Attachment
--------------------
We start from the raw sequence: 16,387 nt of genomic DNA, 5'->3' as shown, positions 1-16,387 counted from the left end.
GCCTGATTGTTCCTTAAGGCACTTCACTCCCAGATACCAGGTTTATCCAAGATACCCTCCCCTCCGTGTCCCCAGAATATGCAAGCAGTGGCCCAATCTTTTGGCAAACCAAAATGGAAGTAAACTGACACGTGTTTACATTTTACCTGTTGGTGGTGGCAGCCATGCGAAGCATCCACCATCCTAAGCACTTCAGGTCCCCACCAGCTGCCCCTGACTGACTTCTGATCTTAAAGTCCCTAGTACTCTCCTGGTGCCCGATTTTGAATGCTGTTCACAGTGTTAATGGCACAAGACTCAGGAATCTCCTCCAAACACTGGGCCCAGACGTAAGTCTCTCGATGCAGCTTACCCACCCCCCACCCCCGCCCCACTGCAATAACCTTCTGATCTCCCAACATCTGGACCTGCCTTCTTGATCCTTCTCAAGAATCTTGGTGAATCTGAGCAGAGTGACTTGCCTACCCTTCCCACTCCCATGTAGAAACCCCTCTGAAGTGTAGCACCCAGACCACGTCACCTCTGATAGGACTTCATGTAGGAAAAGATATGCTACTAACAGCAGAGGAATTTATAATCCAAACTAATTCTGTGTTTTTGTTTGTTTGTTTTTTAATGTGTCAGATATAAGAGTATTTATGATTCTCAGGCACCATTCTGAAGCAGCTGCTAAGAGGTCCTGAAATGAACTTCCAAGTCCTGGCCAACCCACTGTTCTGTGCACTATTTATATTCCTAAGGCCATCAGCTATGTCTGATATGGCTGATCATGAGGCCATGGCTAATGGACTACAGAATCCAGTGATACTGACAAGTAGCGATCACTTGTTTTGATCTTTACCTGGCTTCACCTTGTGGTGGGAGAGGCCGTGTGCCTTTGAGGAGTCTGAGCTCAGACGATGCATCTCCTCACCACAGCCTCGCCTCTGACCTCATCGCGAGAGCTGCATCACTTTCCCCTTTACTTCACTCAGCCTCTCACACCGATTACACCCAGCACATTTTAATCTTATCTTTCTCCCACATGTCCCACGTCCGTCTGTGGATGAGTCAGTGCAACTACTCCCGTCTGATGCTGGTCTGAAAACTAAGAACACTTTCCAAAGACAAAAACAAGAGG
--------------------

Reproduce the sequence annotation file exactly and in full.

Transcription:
We start from the raw sequence: 16,387 nt of genomic DNA, 5'->3' as shown, positions 1-16,387 counted from the left end.
GCCTGATTGTTCCTTAAGGCACTTCACTCCCAGATACCAGGTTTATCCAAGATACCCTCCCCTCCGTGTCCCCAGAATATGCAAGCAGTGGCCCAATCTTTTGGCAAACCAAAATGGAAGTAAACTGACACGTGTTTACATTTTACCTGTTGGTGGTGGCAGCCATGCGAAGCATCCACCATCCTAAGCACTTCAGGTCCCCACCAGCTGCCCCTGACTGACTTCTGATCTTAAAGTCCCTAGTACTCTCCTGGTGCCCGATTTTGAATGCTGTTCACAGTGTTAATGGCACAAGACTCAGGAATCTCCTCCAAACACTGGGCCCAGACGTAAGTCTCTCGATGCAGCTTACCCACCCCCCACCCCCGCCCCACTGCAATAACCTTCTGATCTCCCAACATCTGGACCTGCCTTCTTGATCCTTCTCAAGAATCTTGGTGAATCTGAGCAGAGTGACTTGCCTACCCTTCCCACTCCCATGTAGAAACCCCTCTGAAGTGTAGCACCCAGACCACGTCACCTCTGATAGGACTTCATGTAGGAAAAGATATGCTACTAACAGCAGAGGAATTTATAATCCAAACTAATTCTGTGTTTTTGTTTGTTTGTTTTTTAATGTGTCAGATATAAGAGTATTTATGATTCTCAGGCACCATTCTGAAGCAGCTGCTAAGAGGTCCTGAAATGAACTTCCAAGTCCTGGCCAACCCACTGTTCTGTGCACTATTTATATTCCTAAGGCCATCAGCTATGTCTGATATGGCTGATCATGAGGCCATGGCTAATGGACTACAGAATCCAGTGATACTGACAAGTAGCGATCACTTGTTTTGATCTTTACCTGGCTTCACCTTGTGGTGGGAGAGGCCGTGTGCCTTTGAGGAGTCTGAGCTCAGACGATGCATCTCCTCACCACAGCCTCGCCTCTGACCTCATCGCGAGAGCTGCATCACTTTCCCCTTTACTTCACTCAGCCTCTCACACCGATTACACCCAGCACATTTTAATCTTATCTTTCTCCCACATGTCCCACGTCCGTCTGTGGATGAGTCAGTGCAACTACTCCCGTCTGATGCTGGTCTGAAAACTAAGAACACTTTCCAAAGACAAAAACAAGAGG